Vivian Cheung, chief operations officer at Airport Authority Hong Kong, discusses the latest development projects at Hong Kong International Airport that are ensuring the country is ready to welcome back visitors from around the world.
What was the impact of Covid-19 on your operations and how have things improved?
Covid-19 impacted us very much – our traffic went down to 2% of 2019 levels but now we are at about 45%. We expect that by the end of this year we will be back to 80% of 2019 levels, and by the end of 2024 we will be at 100%.
What projects are you working on at the moment?
For the past three years, we have not stopped. We took the opportunity during Covid-19 to speed up some of our projects and introduce some new projects to make sure we can improve efficiency and capacity while we had fewer passengers – it was more convenient to complete those projects while traffic was down. Our aim is to add capacity and functionality, to diversify our revenue streams and, most importantly, improve the customer experience.
In terms of expansion, one of the most important projects right now is the development of our three-runway system – we started that project six or seven years ago and the new runway is now complete and in operation. By the end of next year, that project, including the three runways, new concourse and expanded passenger terminal, will be completed.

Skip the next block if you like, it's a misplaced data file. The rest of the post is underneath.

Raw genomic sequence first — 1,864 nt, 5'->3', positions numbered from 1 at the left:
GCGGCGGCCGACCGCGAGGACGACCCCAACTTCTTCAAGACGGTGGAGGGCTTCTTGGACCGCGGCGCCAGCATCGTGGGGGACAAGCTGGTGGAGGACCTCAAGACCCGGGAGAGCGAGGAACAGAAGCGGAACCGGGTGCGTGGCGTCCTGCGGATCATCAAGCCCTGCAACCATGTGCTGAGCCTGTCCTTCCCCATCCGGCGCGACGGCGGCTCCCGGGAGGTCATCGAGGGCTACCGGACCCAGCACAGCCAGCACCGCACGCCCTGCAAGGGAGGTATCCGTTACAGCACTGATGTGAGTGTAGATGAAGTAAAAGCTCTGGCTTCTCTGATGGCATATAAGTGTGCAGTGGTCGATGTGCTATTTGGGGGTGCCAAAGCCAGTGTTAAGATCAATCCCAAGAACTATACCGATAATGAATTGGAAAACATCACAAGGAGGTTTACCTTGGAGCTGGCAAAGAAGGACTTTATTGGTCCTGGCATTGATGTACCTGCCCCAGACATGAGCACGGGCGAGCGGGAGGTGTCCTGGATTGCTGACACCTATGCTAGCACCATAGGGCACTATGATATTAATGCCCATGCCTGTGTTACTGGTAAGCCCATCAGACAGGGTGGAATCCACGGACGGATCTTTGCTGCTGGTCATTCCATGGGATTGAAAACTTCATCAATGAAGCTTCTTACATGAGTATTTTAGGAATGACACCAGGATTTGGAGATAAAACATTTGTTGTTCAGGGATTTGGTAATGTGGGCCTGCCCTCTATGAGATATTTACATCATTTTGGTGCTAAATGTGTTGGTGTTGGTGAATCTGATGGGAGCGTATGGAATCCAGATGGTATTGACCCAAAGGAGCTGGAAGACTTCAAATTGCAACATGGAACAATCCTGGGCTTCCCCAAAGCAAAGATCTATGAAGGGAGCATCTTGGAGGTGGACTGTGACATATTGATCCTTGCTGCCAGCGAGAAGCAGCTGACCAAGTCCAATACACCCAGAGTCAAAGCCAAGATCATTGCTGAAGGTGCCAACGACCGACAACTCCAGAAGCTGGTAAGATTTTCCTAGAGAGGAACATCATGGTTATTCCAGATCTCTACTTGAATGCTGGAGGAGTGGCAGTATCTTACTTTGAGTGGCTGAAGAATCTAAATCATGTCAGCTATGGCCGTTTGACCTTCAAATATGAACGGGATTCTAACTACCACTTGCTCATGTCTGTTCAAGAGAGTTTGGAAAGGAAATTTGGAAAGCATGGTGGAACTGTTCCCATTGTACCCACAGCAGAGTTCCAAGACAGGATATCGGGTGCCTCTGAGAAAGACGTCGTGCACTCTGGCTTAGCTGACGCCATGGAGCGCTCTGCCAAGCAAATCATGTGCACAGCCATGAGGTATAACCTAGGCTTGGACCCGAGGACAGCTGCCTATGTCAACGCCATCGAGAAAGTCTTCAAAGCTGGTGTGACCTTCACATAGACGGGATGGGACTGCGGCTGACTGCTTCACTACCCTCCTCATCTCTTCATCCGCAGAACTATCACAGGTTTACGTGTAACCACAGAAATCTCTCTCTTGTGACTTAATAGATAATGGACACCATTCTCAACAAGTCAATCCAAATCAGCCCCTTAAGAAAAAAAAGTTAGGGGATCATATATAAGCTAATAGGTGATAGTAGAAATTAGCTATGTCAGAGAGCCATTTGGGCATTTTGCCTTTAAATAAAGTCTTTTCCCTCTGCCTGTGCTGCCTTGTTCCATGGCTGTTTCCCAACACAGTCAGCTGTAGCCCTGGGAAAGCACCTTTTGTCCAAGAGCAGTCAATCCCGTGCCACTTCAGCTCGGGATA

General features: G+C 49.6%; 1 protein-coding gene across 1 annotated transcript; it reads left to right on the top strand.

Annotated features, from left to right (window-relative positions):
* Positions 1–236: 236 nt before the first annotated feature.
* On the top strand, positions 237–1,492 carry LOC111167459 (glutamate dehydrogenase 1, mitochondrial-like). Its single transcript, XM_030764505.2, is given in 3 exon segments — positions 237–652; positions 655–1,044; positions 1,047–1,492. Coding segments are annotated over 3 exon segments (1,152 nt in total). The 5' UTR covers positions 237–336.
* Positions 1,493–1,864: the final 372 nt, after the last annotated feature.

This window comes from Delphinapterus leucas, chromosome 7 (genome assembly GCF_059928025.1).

We are expanding in our cargo services – we have investments coming from DHL, Alibaba and China Post and we are enhancing our cross-border and e-commerce capabilities. To make sure we are the number one cargo handler in the world, we have also invested a lot in upstream services where we collect the cargo from mainland China – we do the whole process from collecting to security and packing and then directly transfer the cargo to the aircraft. This helps us reduce the cost and time by one third, which means more cargo will want to transfer through Hong Kong.
On the passenger service side, we have totally revamped Terminal 1 with new gates, new floors, new ceiling and new shops and restaurants. We want to provide a ‘wow feeling’ and a sense of excitement for passengers when they come back to Hong Kong. We have also invested a lot in automation technology, 5G infrastructure and autonomous vehicles. Three years ago, we started to use autonomous vehicles on the airside for baggage transfers and the next stage you will see us transfer people. We will also use autonomous vehicles on the landside for transferring people, which will help us increase efficiency.
To expand our market, we have launched new types of transportation including ferries, bridge or land to travel from nearby mainland cities to Hong Kong. There are 85 million people across the border – Hong Kong has only seven million – so we are expanding our market and encouraging residents that live across the border to use our airport.
What challenges have you experienced?